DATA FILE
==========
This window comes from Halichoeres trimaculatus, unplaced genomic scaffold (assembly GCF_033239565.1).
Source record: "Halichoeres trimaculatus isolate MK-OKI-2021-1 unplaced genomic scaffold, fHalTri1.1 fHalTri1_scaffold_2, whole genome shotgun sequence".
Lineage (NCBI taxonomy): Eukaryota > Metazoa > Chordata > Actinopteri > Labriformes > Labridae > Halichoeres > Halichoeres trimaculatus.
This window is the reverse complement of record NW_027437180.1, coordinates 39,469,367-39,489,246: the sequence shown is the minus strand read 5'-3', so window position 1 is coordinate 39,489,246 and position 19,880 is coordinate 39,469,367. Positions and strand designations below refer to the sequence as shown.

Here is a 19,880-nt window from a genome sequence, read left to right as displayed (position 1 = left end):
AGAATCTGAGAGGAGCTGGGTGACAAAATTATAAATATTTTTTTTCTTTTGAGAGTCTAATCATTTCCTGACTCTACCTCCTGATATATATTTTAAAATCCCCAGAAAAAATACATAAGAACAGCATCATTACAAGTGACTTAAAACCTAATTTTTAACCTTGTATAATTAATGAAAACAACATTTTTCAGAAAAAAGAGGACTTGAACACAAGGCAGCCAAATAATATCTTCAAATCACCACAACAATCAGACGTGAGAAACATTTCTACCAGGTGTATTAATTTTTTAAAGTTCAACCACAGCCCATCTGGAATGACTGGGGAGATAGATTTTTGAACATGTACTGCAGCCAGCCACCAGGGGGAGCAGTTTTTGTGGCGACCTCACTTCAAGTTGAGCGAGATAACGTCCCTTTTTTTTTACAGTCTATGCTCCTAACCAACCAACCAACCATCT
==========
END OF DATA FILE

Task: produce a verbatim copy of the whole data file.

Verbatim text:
This window comes from Halichoeres trimaculatus, unplaced genomic scaffold (assembly GCF_033239565.1).
Source record: "Halichoeres trimaculatus isolate MK-OKI-2021-1 unplaced genomic scaffold, fHalTri1.1 fHalTri1_scaffold_2, whole genome shotgun sequence".
Lineage (NCBI taxonomy): Eukaryota > Metazoa > Chordata > Actinopteri > Labriformes > Labridae > Halichoeres > Halichoeres trimaculatus.
This window is the reverse complement of record NW_027437180.1, coordinates 39,469,367-39,489,246: the sequence shown is the minus strand read 5'-3', so window position 1 is coordinate 39,489,246 and position 19,880 is coordinate 39,469,367. Positions and strand designations below refer to the sequence as shown.

Here is a 19,880-nt window from a genome sequence, read left to right as displayed (position 1 = left end):
AGAATCTGAGAGGAGCTGGGTGACAAAATTATAAATATTTTTTTTCTTTTGAGAGTCTAATCATTTCCTGACTCTACCTCCTGATATATATTTTAAAATCCCCAGAAAAAATACATAAGAACAGCATCATTACAAGTGACTTAAAACCTAATTTTTAACCTTGTATAATTAATGAAAACAACATTTTTCAGAAAAAAGAGGACTTGAACACAAGGCAGCCAAATAATATCTTCAAATCACCACAACAATCAGACGTGAGAAACATTTCTACCAGGTGTATTAATTTTTTAAAGTTCAACCACAGCCCATCTGGAATGACTGGGGAGATAGATTTTTGAACATGTACTGCAGCCAGCCACCAGGGGGAGCAGTTTTTGTGGCGACCTCACTTCAAGTTGAGCGAGATAACGTCCCTTTTTTTTTACAGTCTATGCTCCTAACCAACCAACCAACCATCT